Ancient Popular Culture in 60 seconds

I had to record a 60 second piece to video this morning, as part of Edinburgh University’s plan to promote the research interests of its staff online, initially via  ‘research in a nutshell’ website. With 60 seconds only this is what I came up with:

We think we know what today’s popular culture looks like – X Factor, Big Brother, football chants, booze culture, but what about popular culture in the ancient world? That is what I am investigating at the moment. I’m an ancient historian, a “classicist”. People tend to think that Classics is about “classics” – great authors like Homer and Virgil and gleaming marble sculpture. But of course the ancient world had its 99% alongside its elite –even if  the culture of this 99% has been consistently ignored by classical scholars. I am looking to change this.  Currently I am putting together the work of a group of international scholars looking at different aspects of ancient popular culture: from x-rated puppet shows, to joke books, from the banter of the barber shop, to the politics of the street. I’m looking to show what this culture looked like, how it made up the identity of the non-elite. I also want  to investigate how far the people had their own culture, rather than the dregs, trickled down, to use a common phrase, from elite culture. Ultimately, I would like to change the way we see ancient culture, and even, perhaps, our own.

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First thoughts on the conference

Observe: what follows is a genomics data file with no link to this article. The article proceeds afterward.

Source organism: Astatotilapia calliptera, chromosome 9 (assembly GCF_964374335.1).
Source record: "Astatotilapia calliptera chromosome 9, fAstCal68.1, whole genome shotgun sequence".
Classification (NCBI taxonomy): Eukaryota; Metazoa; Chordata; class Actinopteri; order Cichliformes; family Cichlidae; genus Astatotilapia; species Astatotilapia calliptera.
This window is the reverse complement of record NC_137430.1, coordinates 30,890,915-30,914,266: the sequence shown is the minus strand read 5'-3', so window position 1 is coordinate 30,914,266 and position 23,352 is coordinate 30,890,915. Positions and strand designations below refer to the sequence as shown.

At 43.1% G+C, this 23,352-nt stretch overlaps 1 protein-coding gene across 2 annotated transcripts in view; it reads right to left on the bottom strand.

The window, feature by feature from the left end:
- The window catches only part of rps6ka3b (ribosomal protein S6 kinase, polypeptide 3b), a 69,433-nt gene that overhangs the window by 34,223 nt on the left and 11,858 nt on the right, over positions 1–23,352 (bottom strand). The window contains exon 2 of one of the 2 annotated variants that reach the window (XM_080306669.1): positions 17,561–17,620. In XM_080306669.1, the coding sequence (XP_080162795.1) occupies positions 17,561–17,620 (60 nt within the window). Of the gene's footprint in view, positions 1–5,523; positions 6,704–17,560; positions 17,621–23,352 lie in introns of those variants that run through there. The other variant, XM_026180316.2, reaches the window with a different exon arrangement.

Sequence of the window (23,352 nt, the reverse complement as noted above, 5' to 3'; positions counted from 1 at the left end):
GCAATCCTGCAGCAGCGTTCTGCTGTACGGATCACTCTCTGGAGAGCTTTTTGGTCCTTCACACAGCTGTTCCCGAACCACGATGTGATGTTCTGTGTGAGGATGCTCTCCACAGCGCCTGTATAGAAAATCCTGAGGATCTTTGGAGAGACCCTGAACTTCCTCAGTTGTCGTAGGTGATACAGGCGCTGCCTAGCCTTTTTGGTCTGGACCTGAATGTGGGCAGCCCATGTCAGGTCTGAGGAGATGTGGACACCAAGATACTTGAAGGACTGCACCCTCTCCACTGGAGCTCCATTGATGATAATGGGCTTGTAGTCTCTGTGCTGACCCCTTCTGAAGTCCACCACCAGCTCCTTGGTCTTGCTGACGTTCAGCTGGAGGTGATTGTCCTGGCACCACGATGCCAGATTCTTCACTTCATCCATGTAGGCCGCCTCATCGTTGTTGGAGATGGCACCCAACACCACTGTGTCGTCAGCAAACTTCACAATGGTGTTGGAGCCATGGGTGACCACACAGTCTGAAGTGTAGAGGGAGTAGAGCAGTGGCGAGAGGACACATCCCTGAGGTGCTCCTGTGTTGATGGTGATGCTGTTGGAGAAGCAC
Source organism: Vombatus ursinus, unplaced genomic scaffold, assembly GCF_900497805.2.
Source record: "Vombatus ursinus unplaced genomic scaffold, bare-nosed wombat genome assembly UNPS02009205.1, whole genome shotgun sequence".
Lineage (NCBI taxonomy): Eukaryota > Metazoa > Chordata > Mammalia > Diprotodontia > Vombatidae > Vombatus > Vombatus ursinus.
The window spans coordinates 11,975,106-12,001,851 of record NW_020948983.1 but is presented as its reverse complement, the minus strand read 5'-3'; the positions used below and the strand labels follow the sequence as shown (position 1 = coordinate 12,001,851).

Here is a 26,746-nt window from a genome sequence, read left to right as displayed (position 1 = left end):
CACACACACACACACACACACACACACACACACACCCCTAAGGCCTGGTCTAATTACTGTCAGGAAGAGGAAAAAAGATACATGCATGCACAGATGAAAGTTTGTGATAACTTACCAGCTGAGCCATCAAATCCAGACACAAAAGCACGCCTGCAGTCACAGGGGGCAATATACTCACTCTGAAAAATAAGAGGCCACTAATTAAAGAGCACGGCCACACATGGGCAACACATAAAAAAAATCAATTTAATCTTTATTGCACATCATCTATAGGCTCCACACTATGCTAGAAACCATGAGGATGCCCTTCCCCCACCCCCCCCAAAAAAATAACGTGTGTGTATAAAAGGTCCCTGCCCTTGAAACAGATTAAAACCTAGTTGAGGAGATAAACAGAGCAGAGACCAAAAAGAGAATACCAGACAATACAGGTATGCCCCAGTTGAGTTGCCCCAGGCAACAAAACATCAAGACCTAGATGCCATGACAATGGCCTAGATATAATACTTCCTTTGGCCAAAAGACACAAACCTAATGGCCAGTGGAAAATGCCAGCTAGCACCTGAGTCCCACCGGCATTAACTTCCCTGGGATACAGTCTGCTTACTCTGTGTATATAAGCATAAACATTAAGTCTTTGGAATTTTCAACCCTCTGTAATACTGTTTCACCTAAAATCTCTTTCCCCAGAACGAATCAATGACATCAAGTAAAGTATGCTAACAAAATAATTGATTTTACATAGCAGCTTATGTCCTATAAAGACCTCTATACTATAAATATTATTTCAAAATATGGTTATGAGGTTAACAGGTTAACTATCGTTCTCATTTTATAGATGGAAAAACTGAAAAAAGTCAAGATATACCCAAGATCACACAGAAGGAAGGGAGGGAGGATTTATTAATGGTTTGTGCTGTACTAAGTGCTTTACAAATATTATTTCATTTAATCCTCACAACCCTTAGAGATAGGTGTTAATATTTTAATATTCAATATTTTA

First thoughts on the Conference

‘Locating Popular Culture in the Ancient World’ brought together a diverse cast of characters from an impressive range of locations, representing the great variety of the classical disciplines: ancient historians, philologists and classical archaeologists. Subjects ranged from board games, through puppets, to skoptic epigrams, from classical Boeotia to late antique North Africa. It remains clear that when talking about “popular culture” in the ancient world we must remain alert to the huge geographical and chronological differences. However, what was really striking was how far we were able to appreciate, understand, and learn from such diversity.

Amongst this great diversity a number of key themes, questions and images struck with me at the end of the three days. Here is a small selection:

Key themes, sites and images

The barbershop as social space… bad jokes… bald men

Musical instruments: from water organs, to trumpets, to vuvuzelas

A wide range of religious practices, from chasing the moon, through tattooing, to divination with asparagus

Performers and puppets with penises

A whole cast of characters from abandoned women to accountants, shoemakers to scholastici

The mind-world from the non-elite as just as complex as that of the elite, though even harder to access: possibilities we considered included numeracy and theology


Do we in fact need a whole new vocabulary for talking about popular culture? (How about “authorised/unauthorised”?

Can we now return to talk, meaningfully, about class in the ancient world?

Does it make sense to talk about society and culture, from “elite” to “popular” on a continuum, rather than as discrete (or interlocking) sets?

Please add questions (answers) images and ideas of your own!

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Locating Popular Culture in the Ancient World: the conference

School of History, Classics and Archaeology, University of Edinburgh, 4-6 July 2012


13.30-14.30 Registration (tea and coffee) (McMillan Room)

Introduction (14.30-15.40)

Chair: Lucy Grig (Edinburgh)